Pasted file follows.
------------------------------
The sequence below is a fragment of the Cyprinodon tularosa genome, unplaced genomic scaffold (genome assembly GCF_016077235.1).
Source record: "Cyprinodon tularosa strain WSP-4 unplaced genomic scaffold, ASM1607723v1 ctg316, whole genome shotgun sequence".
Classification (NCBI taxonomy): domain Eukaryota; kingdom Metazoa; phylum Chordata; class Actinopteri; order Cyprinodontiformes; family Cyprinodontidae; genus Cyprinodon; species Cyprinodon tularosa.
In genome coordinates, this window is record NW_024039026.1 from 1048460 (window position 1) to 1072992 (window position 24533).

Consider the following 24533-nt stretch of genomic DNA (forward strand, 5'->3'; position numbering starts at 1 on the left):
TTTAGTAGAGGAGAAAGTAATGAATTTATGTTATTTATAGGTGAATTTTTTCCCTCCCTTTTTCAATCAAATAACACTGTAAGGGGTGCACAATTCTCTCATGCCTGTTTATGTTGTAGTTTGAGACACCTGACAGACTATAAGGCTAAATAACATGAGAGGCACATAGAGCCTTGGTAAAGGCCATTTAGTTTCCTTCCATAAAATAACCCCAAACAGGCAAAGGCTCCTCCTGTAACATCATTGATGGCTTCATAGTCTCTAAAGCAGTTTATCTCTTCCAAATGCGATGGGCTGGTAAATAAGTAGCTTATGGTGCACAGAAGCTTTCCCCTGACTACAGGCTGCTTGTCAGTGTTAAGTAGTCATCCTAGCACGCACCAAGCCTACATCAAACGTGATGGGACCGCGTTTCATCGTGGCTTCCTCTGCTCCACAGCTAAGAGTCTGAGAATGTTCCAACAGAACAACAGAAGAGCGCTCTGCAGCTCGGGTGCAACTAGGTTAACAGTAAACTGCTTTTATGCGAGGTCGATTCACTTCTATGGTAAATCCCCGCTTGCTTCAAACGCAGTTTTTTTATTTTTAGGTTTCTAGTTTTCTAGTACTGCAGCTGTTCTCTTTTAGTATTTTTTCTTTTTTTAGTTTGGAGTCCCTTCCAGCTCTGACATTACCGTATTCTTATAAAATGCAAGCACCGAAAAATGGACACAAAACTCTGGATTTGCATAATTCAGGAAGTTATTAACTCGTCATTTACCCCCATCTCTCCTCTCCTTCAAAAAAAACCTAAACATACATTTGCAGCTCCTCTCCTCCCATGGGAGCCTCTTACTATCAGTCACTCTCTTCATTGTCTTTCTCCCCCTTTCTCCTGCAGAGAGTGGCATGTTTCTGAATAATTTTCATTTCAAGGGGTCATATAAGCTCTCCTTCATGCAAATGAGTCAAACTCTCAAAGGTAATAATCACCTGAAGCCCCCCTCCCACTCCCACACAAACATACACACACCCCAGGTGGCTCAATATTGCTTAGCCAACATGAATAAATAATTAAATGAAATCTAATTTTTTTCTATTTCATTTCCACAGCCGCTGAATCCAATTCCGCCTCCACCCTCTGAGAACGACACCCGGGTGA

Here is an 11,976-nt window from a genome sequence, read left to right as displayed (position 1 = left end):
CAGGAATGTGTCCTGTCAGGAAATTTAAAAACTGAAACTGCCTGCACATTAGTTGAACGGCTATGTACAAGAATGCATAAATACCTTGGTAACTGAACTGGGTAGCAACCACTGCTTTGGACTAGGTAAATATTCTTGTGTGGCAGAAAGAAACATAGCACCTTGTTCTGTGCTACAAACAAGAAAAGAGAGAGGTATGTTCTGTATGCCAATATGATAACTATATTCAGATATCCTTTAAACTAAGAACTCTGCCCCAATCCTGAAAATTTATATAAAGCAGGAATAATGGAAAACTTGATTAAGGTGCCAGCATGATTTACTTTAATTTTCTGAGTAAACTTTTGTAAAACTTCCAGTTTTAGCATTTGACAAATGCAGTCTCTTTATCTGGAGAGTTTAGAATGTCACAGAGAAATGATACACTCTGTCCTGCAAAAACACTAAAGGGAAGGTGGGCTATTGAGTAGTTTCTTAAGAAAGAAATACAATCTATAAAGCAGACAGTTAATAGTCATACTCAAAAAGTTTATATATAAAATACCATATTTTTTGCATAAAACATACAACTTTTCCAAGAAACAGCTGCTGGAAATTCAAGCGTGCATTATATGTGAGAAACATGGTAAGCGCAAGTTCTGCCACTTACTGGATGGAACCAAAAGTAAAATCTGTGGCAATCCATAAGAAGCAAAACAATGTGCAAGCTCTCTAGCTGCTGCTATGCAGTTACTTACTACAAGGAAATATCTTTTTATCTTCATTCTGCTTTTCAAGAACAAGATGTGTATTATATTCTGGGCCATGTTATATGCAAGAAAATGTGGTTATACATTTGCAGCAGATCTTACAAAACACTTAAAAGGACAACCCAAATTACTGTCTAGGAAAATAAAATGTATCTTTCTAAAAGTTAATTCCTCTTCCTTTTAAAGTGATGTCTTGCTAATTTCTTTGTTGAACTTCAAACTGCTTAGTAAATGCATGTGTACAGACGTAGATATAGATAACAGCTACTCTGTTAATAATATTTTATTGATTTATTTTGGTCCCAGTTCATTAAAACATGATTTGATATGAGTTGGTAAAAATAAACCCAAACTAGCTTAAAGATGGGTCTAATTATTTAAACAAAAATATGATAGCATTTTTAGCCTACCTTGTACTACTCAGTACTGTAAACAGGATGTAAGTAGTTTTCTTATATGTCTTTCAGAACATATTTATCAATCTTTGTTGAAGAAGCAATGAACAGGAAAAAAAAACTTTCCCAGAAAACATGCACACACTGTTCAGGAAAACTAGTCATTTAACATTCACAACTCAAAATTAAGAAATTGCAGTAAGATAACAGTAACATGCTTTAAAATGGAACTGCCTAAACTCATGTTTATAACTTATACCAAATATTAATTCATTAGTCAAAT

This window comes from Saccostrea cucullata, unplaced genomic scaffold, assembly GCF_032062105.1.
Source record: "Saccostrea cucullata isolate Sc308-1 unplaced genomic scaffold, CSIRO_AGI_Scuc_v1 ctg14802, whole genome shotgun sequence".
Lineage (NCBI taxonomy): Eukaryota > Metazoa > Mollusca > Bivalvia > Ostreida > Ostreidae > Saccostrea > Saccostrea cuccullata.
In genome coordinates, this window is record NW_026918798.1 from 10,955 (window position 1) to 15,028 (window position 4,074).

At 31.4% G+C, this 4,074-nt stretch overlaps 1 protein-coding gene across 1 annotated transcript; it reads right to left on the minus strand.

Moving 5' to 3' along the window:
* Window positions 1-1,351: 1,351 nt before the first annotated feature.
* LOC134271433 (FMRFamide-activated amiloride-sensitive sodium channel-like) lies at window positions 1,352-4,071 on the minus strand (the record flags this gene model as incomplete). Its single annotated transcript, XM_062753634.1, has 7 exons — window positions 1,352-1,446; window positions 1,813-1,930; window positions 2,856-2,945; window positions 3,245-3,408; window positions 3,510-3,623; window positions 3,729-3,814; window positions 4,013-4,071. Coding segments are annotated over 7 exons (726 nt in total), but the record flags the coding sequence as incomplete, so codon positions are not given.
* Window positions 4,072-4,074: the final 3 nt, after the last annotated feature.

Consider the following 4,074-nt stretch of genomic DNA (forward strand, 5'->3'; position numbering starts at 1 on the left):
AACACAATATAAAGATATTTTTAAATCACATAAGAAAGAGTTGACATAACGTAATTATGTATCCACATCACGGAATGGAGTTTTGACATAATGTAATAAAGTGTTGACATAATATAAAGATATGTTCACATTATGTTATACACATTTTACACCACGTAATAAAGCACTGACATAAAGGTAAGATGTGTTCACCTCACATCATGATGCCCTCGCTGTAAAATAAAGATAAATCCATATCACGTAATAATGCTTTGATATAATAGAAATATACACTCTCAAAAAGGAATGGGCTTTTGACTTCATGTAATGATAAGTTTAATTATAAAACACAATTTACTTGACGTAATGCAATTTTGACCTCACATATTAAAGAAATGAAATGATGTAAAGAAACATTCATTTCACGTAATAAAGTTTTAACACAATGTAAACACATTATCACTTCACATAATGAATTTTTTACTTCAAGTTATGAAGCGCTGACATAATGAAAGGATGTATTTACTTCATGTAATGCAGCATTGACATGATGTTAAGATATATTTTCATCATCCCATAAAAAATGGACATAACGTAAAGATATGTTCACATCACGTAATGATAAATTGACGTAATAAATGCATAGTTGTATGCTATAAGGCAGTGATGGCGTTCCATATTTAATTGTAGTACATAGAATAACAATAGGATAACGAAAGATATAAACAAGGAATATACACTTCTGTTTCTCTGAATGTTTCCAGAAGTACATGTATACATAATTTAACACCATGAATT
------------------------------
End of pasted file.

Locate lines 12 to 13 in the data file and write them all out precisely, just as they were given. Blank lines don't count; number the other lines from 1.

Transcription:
In genome coordinates, this window is record NW_026918798.1 from 10,955 (window position 1) to 15,028 (window position 4,074).

At 31.4% G+C, this 4,074-nt stretch overlaps 1 protein-coding gene across 1 annotated transcript; it reads right to left on the minus strand.